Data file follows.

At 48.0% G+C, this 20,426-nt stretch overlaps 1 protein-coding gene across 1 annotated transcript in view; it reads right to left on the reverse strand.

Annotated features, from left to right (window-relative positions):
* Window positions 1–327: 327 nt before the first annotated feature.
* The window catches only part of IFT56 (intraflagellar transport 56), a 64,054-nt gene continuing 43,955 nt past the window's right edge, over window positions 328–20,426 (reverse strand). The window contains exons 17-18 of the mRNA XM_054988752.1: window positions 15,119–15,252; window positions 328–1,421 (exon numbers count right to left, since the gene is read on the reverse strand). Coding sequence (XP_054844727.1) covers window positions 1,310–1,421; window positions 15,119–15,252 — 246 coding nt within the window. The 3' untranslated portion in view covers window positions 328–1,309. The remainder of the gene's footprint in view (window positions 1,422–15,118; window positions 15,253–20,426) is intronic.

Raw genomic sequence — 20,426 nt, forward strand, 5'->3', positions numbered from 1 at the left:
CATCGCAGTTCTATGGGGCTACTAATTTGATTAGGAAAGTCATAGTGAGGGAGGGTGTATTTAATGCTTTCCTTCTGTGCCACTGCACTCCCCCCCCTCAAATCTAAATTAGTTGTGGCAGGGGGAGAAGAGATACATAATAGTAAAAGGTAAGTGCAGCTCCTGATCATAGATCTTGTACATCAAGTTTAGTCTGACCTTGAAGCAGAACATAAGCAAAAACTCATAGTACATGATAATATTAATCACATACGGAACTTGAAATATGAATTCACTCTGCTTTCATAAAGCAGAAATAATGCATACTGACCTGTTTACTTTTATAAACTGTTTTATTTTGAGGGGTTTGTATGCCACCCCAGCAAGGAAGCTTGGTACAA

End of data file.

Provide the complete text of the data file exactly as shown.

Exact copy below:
At 48.0% G+C, this 20,426-nt stretch overlaps 1 protein-coding gene across 1 annotated transcript in view; it reads right to left on the reverse strand.

Annotated features, from left to right (window-relative positions):
* Window positions 1–327: 327 nt before the first annotated feature.
* The window catches only part of IFT56 (intraflagellar transport 56), a 64,054-nt gene continuing 43,955 nt past the window's right edge, over window positions 328–20,426 (reverse strand). The window contains exons 17-18 of the mRNA XM_054988752.1: window positions 15,119–15,252; window positions 328–1,421 (exon numbers count right to left, since the gene is read on the reverse strand). Coding sequence (XP_054844727.1) covers window positions 1,310–1,421; window positions 15,119–15,252 — 246 coding nt within the window. The 3' untranslated portion in view covers window positions 328–1,309. The remainder of the gene's footprint in view (window positions 1,422–15,118; window positions 15,253–20,426) is intronic.

Raw genomic sequence — 20,426 nt, forward strand, 5'->3', positions numbered from 1 at the left:
CATCGCAGTTCTATGGGGCTACTAATTTGATTAGGAAAGTCATAGTGAGGGAGGGTGTATTTAATGCTTTCCTTCTGTGCCACTGCACTCCCCCCCCTCAAATCTAAATTAGTTGTGGCAGGGGGAGAAGAGATACATAATAGTAAAAGGTAAGTGCAGCTCCTGATCATAGATCTTGTACATCAAGTTTAGTCTGACCTTGAAGCAGAACATAAGCAAAAACTCATAGTACATGATAATATTAATCACATACGGAACTTGAAATATGAATTCACTCTGCTTTCATAAAGCAGAAATAATGCATACTGACCTGTTTACTTTTATAAACTGTTTTATTTTGAGGGGTTTGTATGCCACCCCAGCAAGGAAGCTTGGTACAA